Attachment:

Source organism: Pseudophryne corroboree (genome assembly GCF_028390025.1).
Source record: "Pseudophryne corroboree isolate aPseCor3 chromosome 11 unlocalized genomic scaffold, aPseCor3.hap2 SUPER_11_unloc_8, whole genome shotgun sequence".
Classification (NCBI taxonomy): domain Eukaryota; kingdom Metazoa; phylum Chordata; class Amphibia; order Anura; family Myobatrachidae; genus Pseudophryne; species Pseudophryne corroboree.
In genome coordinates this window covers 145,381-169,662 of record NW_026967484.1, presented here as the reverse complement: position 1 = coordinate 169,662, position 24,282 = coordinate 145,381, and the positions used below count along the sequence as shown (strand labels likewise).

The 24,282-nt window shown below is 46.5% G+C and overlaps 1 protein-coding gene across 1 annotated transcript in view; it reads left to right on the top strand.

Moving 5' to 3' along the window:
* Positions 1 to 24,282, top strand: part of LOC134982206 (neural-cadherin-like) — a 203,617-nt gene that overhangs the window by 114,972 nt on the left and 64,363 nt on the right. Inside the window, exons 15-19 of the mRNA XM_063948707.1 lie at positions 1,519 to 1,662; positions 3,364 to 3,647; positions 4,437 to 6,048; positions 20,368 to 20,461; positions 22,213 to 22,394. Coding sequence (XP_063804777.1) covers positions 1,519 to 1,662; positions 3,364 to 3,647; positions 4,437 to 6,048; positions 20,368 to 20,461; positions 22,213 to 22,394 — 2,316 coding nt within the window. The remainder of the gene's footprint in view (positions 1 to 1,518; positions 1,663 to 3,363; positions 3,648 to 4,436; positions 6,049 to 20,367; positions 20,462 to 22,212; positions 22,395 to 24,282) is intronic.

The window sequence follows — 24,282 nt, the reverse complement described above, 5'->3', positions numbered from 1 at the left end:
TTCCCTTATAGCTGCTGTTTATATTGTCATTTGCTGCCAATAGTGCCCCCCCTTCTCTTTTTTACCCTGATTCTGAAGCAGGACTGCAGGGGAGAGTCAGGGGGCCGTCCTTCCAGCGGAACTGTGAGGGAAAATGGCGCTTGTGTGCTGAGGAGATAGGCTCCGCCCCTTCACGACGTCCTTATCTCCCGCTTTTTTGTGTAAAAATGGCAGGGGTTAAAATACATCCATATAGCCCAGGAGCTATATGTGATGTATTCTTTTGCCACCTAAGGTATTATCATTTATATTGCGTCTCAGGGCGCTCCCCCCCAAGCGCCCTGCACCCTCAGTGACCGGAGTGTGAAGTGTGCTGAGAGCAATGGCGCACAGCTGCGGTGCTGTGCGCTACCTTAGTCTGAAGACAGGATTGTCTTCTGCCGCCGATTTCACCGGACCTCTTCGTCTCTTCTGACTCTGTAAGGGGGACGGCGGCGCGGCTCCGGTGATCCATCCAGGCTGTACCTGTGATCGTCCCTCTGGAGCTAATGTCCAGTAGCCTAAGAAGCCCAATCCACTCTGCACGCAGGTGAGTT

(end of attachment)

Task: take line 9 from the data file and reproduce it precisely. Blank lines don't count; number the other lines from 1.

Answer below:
TTCCCTTATAGCTGCTGTTTATATTGTCATTTGCTGCCAATAGTGCCCCCCCTTCTCTTTTTTACCCTGATTCTGAAGCAGGACTGCAGGGGAGAGTCAGGGGGCCGTCCTTCCAGCGGAACTGTGAGGGAAAATGGCGCTTGTGTGCTGAGGAGATAGGCTCCGCCCCTTCACGACGTCCTTATCTCCCGCTTTTTTGTGTAAAAATGGCAGGGGTTAAAATACATCCATATAGCCCAGGAGCTATATGTGATGTATTCTTTTGCCACCTAAGGTATTATCATTTATATTGCGTCTCAGGGCGCTCCCCCCCAAGCGCCCTGCACCCTCAGTGACCGGAGTGTGAAGTGTGCTGAGAGCAATGGCGCACAGCTGCGGTGCTGTGCGCTACCTTAGTCTGAAGACAGGATTGTCTTCTGCCGCCGATTTCACCGGACCTCTTCGTCTCTTCTGACTCTGTAAGGGGGACGGCGGCGCGGCTCCGGTGATCCATCCAGGCTGTACCTGTGATCGTCCCTCTGGAGCTAATGTCCAGTAGCCTAAGAAGCCCAATCCACTCTGCACGCAGGTGAGTT